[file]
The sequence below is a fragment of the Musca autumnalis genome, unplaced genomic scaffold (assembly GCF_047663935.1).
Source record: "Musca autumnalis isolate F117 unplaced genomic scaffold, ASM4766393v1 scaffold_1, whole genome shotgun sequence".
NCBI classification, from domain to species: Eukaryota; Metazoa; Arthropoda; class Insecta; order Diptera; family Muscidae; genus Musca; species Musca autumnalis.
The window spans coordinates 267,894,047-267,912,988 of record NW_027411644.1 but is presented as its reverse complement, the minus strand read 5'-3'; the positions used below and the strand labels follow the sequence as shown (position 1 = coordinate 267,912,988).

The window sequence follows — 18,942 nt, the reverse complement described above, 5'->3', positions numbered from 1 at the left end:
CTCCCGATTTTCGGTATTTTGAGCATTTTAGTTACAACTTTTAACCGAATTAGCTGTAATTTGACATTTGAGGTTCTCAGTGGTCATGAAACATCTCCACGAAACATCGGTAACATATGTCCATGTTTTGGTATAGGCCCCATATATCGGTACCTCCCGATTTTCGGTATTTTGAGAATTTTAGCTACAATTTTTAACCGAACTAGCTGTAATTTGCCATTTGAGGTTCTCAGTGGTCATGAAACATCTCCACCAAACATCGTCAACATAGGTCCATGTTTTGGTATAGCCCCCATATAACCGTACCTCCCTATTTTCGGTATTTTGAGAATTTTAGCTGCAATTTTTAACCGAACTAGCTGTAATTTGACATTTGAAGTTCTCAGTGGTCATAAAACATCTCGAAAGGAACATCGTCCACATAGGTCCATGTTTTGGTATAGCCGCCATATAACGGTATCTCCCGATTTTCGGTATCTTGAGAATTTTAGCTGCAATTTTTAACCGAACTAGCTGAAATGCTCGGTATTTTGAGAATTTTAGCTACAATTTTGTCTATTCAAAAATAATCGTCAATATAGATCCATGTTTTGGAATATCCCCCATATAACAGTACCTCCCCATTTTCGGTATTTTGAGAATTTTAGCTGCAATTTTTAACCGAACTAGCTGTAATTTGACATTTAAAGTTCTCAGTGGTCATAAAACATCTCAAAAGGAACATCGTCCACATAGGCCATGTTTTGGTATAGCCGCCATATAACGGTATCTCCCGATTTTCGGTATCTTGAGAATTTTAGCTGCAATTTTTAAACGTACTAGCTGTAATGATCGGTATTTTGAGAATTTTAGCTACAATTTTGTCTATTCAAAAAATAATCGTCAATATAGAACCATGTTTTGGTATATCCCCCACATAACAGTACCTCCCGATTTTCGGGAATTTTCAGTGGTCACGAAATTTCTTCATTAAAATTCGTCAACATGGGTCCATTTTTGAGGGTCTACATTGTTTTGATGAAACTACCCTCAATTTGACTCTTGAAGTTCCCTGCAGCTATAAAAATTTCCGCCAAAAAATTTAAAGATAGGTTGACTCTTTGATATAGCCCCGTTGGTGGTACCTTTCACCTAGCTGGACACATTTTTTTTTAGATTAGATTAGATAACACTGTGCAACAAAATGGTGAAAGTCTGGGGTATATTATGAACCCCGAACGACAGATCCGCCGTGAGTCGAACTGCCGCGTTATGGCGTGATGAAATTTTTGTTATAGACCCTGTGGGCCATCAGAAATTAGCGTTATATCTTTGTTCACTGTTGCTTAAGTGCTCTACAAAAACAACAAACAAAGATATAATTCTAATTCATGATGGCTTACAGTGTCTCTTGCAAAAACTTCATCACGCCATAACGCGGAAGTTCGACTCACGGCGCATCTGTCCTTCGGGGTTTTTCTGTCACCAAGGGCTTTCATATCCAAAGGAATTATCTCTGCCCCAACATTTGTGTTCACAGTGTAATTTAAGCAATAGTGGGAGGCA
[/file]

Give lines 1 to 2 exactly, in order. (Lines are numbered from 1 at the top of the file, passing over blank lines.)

The sequence below is a fragment of the Musca autumnalis genome, unplaced genomic scaffold (assembly GCF_047663935.1).
Source record: "Musca autumnalis isolate F117 unplaced genomic scaffold, ASM4766393v1 scaffold_1, whole genome shotgun sequence".